Build VS buy: does building your own in-house data visualisation tool make sense?

When engineering teams prototype or build new systems, they start capturing simulation or sensor data. The next thing they want to do is dive in the data, making visualisations and analysis. At this moment, the discussion often sparks again: should we buy an external tool, or build one ourselves? In this blog post, we briefly dive into the advantages of both choices.

Why build: tailoring to your exact needs

Experienced engineers have a habit of turning to custom scripting in Python or Matlab. From there, it’s a natural step to expand this into a proper internal tool for the entire team or company. Building your own data analysis tool has three key advantages:

  1. Flexibility: When developing complex systems like electric engines or airplanes, the way you test and analyse performance for your product is unique. Building your own tool ensures it's perfectly tailored to your specific needs and design choices. For example, your tool can be focused on handling data from a specific file format, database or message broker.
  2. Specific Calculations: Complex systems require specific data calculations. Custom-built tools can make specific computations:
    1. Extracting and processing specific data samples based on complex conditions (e.g. ground effect on lift-off for airplanes, or a tyre model calculation for cars)
    2. Custom data interpolations between timestamps for your specific use case
  3. Independence: Using an external tool means relying on another company, which can lead to issues if you need to comply to specific legal requirements, or they require the data to be stored in a public cloud. Building your own tool provides control, though it comes with its own challenges. For example, you need to handle data security yourself, making sure every engineer can only access the data they have permission to see.

Building yourself gives you total freedom to have tailored-made solution. But it also comes with the responsibility to manage the team developing the internal tooling, and making sure data access happens securely.

Why buy: how spending money can save you money

Building in-house tooling sounds an appealing side-project, but engineering managers often overlook the advantages of buying external tooling. On the face, this looks like an extra cost, but due to the increased team efficiency ends up saving money.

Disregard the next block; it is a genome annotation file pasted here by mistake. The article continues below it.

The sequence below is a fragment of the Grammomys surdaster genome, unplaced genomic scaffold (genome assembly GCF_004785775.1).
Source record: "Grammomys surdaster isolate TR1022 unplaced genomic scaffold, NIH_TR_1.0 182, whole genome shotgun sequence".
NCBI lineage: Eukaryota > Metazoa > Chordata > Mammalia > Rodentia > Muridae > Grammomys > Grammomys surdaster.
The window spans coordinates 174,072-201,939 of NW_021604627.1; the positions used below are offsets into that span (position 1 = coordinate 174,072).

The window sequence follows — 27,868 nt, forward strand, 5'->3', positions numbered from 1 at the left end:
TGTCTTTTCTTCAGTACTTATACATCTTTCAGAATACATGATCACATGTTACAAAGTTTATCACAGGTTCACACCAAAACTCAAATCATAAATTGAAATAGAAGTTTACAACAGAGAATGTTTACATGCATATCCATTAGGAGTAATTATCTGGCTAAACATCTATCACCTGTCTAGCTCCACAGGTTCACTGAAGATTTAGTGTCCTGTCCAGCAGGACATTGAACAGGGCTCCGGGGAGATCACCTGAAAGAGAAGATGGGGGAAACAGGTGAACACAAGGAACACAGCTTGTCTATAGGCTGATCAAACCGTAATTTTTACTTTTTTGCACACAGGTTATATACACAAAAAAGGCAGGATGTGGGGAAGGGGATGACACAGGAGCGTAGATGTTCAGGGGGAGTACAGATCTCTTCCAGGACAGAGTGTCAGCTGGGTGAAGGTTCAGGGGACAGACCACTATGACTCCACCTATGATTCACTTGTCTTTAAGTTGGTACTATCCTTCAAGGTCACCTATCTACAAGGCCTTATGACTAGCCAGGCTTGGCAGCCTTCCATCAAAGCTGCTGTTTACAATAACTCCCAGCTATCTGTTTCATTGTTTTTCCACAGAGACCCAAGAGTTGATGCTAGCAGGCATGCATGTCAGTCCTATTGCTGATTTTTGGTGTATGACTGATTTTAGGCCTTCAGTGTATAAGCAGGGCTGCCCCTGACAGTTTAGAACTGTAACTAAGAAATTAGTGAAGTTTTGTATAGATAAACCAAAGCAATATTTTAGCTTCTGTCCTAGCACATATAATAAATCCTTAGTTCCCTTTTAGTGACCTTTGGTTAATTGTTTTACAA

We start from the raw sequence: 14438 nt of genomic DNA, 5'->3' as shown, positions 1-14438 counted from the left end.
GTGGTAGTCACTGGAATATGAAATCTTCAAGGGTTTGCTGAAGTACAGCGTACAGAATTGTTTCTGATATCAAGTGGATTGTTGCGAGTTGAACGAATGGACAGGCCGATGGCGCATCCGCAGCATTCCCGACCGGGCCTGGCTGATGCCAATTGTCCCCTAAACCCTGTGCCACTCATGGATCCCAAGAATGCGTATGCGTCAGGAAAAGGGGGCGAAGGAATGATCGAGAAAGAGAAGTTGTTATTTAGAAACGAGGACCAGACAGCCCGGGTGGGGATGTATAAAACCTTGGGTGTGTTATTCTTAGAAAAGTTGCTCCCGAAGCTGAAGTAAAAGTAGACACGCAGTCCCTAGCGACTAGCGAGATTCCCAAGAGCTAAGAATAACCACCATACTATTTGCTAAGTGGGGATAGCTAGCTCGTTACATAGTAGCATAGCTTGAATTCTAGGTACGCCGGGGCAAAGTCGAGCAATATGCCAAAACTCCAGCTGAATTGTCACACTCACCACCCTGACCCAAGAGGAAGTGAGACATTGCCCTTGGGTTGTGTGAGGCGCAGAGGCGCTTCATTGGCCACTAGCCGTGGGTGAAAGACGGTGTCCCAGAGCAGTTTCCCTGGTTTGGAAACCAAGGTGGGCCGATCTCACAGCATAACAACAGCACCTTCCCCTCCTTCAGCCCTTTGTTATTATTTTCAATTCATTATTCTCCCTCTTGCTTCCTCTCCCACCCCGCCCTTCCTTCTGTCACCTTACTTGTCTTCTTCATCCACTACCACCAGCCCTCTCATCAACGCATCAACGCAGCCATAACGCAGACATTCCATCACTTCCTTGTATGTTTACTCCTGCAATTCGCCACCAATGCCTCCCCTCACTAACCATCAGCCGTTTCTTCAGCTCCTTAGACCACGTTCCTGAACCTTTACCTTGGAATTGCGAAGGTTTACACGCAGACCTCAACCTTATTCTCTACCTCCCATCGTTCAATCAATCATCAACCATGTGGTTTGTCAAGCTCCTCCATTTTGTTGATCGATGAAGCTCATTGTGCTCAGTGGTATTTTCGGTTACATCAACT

There are a lot of options to choose from, ranging from local desktop applications for individual use to cloud-based solutions for entire teams.

Here are the benefits of purchasing data analysis software:

  1. Time Efficiency: Custom scripting in Python or Matlab can be time-consuming. Engineers frequently need to update scripts for new data requirements, wasting valuable time. Platforms like Marple allow for quick data visualisation and manipulation, saving significant time compared to scripting.
  2. Skill Discrepancy: Not all engineers are equally skilled in coding. This leads to reliance on a few skilled individuals, like our homage to "Barbara" an engineer who end up overwhelmed with requests for help with scripts and visualisations. Purchased software often comes with a well design user experience, democratising the access to data inside the team.
  3. Maximise Teamwork: Most engineering teams have a tendency to work a lot more isolated than other departments. This is largely due to the result of their work being tied to their own computer. Purchasing a tool can bring the data to a central location, making it easy for people to collaborate. This does not necessarily mean data has to be stored in the cloud, a lot of on-premise data solutions exist as well.
  4. Building and Maintenance Overhead: Creating and maintaining a custom tool internally requires significant time and resources. It can take months to develop a tool, and ongoing maintenance often falls to the original creator, who may eventually leave, taking crucial knowledge with them. This results in outdated, unsupported tools, with heavy hidden costs. When buying an external tool, this is all included in the price.

Buying an external tool can increase efficiency, enhance teamwork and democratise access to data for everyone. It avoids hidden cost of maintaining internal tooling, which are often underestimated.

Conclusion

Choosing between building a custom data analysis tool and buying an existing solution depends on your specific needs, resources, and long-term goals.

For many organisations, a combined approach can be effective: leveraging a powerful commercial tool for general analysis needs while supplementing with custom scripts or modules for specialised tasks. This strategy can provide the best of both worlds, combining the efficiency and reliability of purchased software with the tailored precision of in-house solutions.

Another option is to go with Marple’s hybrid approach. You buy our pre-made powerful tool, but it can be customised to fit your specific data storage, calculations, or analysis features.

Schedule a meeting with our experts to explore how Marple can meet your specific needs.